One of our blog visitors, Nate Wright, posted an interesting response to my recent review of Sherry Turkle’s Book, Simulation and its Discontents. I’ll quote it at length, since it really bears thinking about:
It seems to me that you’ve left out the most important problem with “social simulation”: the relationship between those who construct the simulation and those who are represented within it. You’ve pointed out some of the general problems of simulation: that the abstraction hides complexity, that it can produce a reliance on simulation-based expectations, that it reflects the assumptions of the creator. But this last problem — the assumptions of the creator – is much more serious in the case of “social simulation”, and it can not be mediated by debriefing or pointing out the failures of the simulation.
It’s the problem of the invisible subject, which is what the simulation is intended to make visible all along. It is precisely the problem that simulation never encounters which undermines it, because to do so would be to undermine its very raison d’être. But establishing knowledge always seeks a certain compliance as well, an ordering. Of course, I’m not suggesting we forgo knowledge. The now ubiquitous maxim that knowledge is power is not, in the end, a call to abandon knowledge. But it is a call to examine those assumptions which underpin our knowledge.
I realize that you’re a fan of simulation (I am at your blog, after all). I’m not suggesting that simulation is all bad. But I don’t think there’s any getting around the core component of mastery that any simulation entails. To run the simulation — whether “human-moderated” or not (computer programs are still human-designed) — necessarily requires the position of a master who can set the rules and determine the outcomes. And this is what frightens me.
If we take this sense of mastery and place it into the relationships between those constructing the simulation and those being represented in the simulation, I think we end up relying on the existence of some kind of complete, internally coherent system. Conflict situations, however, usually involve the collapse of this kind of common or public institutional consistency. Lacking that central component of our form of knowledge, will we go about trying to impose it upon the situation, seeking order where we only see disorder, stable coherent actors where there are only porous networks?
And given that simulation is primarily a practice of the wealthy — whether militaries or NGOs — shouldn’t we be more concerned about developing a sense of mastery over the relationships we develop with those we’re trying to help? I guess I’m asking whether simulation risks turning “peace-building” into an objective-driven system of pacification.
I think Nate is correctly pointing to two potential (and interrelated) dangers of simulation in the peacebuilding and development world. First, might not such a training mechanism engender a false sense of confidence, a belief that one understands the (post-conflict) system well enough to engage in effective social engineering? Second, might not that belief encourage outsiders—states, aid agencies, multilaterals, NGOs—from assuming a hegemonic position, a donor-knows-best attitude that overpowers the wishes, hopes, and local knowledge of the actual citizens and government of the country concerned?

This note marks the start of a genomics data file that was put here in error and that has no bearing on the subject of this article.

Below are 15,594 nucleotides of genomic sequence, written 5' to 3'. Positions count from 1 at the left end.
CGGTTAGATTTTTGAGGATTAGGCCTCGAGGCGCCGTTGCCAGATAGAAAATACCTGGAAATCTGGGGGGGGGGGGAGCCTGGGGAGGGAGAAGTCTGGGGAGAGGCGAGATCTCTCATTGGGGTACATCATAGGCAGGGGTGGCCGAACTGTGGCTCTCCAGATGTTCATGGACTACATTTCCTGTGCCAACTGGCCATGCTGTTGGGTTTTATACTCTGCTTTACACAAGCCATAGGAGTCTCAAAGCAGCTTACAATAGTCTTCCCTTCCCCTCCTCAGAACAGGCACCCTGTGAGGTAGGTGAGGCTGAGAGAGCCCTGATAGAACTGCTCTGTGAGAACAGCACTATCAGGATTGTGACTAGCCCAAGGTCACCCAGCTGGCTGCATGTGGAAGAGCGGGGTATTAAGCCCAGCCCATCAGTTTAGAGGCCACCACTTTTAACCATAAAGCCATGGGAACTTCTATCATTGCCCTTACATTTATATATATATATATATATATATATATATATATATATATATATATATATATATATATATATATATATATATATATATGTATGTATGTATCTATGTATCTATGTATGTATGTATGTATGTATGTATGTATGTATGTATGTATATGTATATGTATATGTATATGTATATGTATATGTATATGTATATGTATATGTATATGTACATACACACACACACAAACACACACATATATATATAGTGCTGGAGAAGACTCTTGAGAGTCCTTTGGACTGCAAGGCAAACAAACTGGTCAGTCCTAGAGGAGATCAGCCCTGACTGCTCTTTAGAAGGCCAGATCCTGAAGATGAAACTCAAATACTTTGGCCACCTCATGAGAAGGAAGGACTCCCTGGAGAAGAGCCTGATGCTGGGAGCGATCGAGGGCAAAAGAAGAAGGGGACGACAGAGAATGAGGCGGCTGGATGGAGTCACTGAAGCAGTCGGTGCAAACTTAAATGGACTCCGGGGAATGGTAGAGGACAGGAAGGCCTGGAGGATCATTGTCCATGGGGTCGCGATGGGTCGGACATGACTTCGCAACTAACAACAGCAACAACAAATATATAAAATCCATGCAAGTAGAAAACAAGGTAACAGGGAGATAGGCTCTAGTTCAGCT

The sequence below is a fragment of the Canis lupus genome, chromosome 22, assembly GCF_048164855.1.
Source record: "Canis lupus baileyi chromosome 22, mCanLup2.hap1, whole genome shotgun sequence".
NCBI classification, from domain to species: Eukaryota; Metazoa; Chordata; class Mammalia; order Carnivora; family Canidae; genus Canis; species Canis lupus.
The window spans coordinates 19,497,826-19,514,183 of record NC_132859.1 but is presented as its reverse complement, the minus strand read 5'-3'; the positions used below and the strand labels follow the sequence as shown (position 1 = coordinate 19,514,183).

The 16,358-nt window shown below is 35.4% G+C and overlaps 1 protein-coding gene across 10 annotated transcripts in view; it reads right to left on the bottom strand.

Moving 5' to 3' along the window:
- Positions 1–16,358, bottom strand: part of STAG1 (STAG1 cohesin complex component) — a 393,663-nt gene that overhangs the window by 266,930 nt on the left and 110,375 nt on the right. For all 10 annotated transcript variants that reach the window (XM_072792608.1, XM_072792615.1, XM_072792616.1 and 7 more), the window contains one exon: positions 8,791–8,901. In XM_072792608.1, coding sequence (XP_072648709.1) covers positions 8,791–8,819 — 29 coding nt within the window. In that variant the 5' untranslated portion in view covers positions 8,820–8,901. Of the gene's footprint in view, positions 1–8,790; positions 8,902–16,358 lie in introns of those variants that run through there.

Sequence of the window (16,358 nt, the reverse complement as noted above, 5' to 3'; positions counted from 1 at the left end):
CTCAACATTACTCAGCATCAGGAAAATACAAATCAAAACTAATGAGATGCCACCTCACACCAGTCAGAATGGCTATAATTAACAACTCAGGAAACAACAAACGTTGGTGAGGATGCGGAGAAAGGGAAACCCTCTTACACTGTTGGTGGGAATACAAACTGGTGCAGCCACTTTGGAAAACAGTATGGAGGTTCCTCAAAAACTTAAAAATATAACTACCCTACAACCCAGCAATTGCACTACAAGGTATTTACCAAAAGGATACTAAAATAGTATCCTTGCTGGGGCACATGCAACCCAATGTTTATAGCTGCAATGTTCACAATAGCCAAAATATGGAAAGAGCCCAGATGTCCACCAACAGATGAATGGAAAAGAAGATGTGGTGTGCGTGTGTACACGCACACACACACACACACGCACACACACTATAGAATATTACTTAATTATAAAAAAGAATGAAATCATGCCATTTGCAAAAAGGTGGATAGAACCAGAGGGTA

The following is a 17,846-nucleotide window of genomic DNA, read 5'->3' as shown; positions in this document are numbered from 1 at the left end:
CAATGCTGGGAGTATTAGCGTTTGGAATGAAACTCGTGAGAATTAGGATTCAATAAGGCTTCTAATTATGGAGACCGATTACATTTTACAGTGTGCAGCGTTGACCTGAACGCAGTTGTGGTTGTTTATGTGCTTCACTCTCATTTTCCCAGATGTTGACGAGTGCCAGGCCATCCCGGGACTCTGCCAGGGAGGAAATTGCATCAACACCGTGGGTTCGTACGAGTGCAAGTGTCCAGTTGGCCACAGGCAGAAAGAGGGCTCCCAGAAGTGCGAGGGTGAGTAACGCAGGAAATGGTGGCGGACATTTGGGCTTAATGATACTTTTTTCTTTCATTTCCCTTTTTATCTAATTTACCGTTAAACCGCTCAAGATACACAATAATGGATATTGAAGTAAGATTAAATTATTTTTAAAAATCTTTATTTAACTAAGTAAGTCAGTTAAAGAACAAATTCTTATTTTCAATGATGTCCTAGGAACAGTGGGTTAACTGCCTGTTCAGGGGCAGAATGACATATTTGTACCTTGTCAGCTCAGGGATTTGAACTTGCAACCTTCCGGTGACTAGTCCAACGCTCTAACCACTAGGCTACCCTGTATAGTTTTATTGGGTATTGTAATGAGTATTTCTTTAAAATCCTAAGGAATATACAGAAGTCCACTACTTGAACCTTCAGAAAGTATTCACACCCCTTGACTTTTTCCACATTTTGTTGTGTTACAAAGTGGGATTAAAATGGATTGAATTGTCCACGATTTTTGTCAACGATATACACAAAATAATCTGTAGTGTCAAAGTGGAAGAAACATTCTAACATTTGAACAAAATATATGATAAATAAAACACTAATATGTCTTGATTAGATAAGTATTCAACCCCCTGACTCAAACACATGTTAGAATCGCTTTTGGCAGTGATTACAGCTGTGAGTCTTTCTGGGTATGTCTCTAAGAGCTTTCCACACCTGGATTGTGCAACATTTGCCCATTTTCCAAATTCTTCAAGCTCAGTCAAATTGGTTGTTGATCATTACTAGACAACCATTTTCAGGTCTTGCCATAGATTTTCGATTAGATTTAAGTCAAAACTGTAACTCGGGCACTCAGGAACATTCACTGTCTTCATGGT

I’m not sure that simulation-based training is ever such a large part of training and education for current or potential professionals in this field that it is ever a major contributing factor to this. However, it might exacerbate such tendencies to the extent that they are already built in to our theories, standard operating procedures, and conventional wisdoms. Universities have been justly accused of ivory towerism, while donors, the IFIs, the UN specialized agencies, and others have often been rightly criticized for a somewhat imperial attitude they sometimes bring to their work. The iconic image for this, of course, is that shiny fleet of new white Toyota land cruisers that always descends on a disaster- or conflicted-affected country when the international community decides to get engaged.
That having been said, I think there is a potentially very valuable role for simulation-based training to play not as an inculcator of false pride, confidence, and certainty, but rather in providing an appreciation for how damn complicated and messy all of this is. I know in my own classroom, I use simulations precisely to break down the sense (so easily acquired from readings and course texts) that we really deeply understand how to resolve conflicts and achieve sustainable development in fragile and conflicted-affected states. A simulation provides an opportunity to highlight the incomplete information, the difficult moral and technical choices, the many (sometimes hidden) agendas, and the fog-of-war (and peace). To borrow Helmuth von Moltke the Elder’s famous comment on war, no development plan plan survives first contact with reality—which doesn’t obviate the need for good planning, but also requires a healthy skepticism about how much you can actually plan for. I would much prefer that students come away with a sense that the process is much more akin to white-water kayaking down an unknown river a dysfunctional canoe (that is, badly equipped and with colleagues sometimes rowing in different directions) than it is to, say, chess.
Or, to go back to the iconic image, an international aid system that is often rather more like this:
Thoughts from others, perhaps?